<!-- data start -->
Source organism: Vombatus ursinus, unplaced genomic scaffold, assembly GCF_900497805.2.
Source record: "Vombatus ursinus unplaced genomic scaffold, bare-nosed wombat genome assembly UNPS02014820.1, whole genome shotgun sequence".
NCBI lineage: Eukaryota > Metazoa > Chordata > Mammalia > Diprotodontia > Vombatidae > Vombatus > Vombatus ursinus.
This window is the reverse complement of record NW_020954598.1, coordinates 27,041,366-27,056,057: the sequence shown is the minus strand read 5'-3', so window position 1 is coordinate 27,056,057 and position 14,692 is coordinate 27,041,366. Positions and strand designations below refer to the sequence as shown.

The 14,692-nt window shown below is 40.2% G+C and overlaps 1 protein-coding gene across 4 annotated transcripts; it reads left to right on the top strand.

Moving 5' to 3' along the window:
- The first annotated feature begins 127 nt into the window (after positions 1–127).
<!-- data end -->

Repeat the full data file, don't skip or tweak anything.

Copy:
Source organism: Vombatus ursinus, unplaced genomic scaffold, assembly GCF_900497805.2.
Source record: "Vombatus ursinus unplaced genomic scaffold, bare-nosed wombat genome assembly UNPS02014820.1, whole genome shotgun sequence".
NCBI lineage: Eukaryota > Metazoa > Chordata > Mammalia > Diprotodontia > Vombatidae > Vombatus > Vombatus ursinus.
This window is the reverse complement of record NW_020954598.1, coordinates 27,041,366-27,056,057: the sequence shown is the minus strand read 5'-3', so window position 1 is coordinate 27,056,057 and position 14,692 is coordinate 27,041,366. Positions and strand designations below refer to the sequence as shown.

The 14,692-nt window shown below is 40.2% G+C and overlaps 1 protein-coding gene across 4 annotated transcripts; it reads left to right on the top strand.

Moving 5' to 3' along the window:
- The first annotated feature begins 127 nt into the window (after positions 1–127).